In 2015 New Year’s resolution , I said that I want to lose 10–15 pounds by June 2015. I recognized that New Year’s resolutions rarely last, but that making a public commitment helps people stick with their resolutions.
I’ve been slowly putting on weight for decades (about 1 lb/year since I was 20 years old). I started out very skinny, so the first 20 years probably were getting me to a healthier weight, but I retained my skinny-guy eating habits even as my metabolism slowed with age and I overshot my ideal weight.
When I made my New Year’s resolution, I recognized that successful weight loss requires a change of habits:
Given that I’m unlikely to sustain an increased exercise regime for long enough to lose much weight, it seems like my best bet will be to try to regulate my diet. …
I’ll try to cut back on some of the high-calorie foods (like cheese and ice cream) and increase my intake of bulky low-calorie foods (like vegetables). Changing habits that I developed when I was a skinny person is going to be hard, but I’m hopeful that I can reset the weight homeostasis back to what it was a decade ago, and that within six months new dietary habits will be sufficiently established to be able to maintain the weight without struggle.
What I ended up doing was allowing myself to eat any amount of food for lunch, but only raw fruits and vegetables, which have a fairly low calorie density, filling me up without fattening me. I’ve been generally eating a couple of carrots worth of carrot sticks, a few stalks of celery, some red cabbage or jicama, and an apple for lunch. I’ve stopped eating the tacos from the taco truck (which I miss) and stopped eating snacks from the vending machine (which were never that good anyway).
My evening meal is not restricted by type of food—my wife and I have pretty much been on a “Mediterranean diet” for years, so we didn’t see any reason to change the balance of foods we ate for dinner. Instead, I’ve been trying to control how much I eat by eating slower and stopping before I’m completely stuffed. To keep from feeling deprived of treats, I still allow myself a small amount of chocolate a day (25g of dark chocolate—half of a small Trader Joe’s bar) and occasionally have a mug of hot cocoa (made with non-fat milk, sugar, and Droste cocoa powder).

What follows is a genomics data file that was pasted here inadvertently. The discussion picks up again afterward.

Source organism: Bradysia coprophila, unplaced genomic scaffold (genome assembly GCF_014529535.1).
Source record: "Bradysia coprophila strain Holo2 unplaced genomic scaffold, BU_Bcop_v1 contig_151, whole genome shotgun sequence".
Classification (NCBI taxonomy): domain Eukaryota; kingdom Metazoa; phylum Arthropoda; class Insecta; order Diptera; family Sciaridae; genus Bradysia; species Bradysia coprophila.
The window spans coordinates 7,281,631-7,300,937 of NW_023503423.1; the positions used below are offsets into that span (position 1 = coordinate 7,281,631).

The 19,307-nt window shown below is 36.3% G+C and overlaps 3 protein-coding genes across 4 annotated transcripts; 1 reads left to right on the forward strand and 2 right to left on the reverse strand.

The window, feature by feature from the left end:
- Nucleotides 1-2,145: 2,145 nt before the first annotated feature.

My exercise levels have remained unchanged, consisting almost entirely of bicycle commuting and weekly bike shopping trips (averaging 4.76 miles/day this month—slightly higher than my long-term average of 3.83 miles/day, but normal for the school term). The intensity of my bicycling depends mainly on how far behind schedule I’m running on my way into work, which is a random variable that is pretty much independent of whether I’m trying to lose weight.
So, one month in, how am I doing? Let’s look at a plot of my weight over the last few years:
My long-term trend over the past 40 years has been a fairly steady pound per year gain, but last year my rate of increase went up. The diet is bringing my weight down fairly fast.
I’m back in the ballpark of what I weighed in 2011, and my rate of weight loss (1.24 lbs/week) is in the 1–2 lbs/week range that CDC recommends for diets that result in a lower stable weight (rather than rebounding). At the current rate, I need to stay on the diet for another 8 weeks, then switch to a maintenance diet to hold a constant weight. Of course, it is quite likely that at some point before then my weight will stop decreasing, as my dedication to the weight-loss diet wanes, but things are going well so far.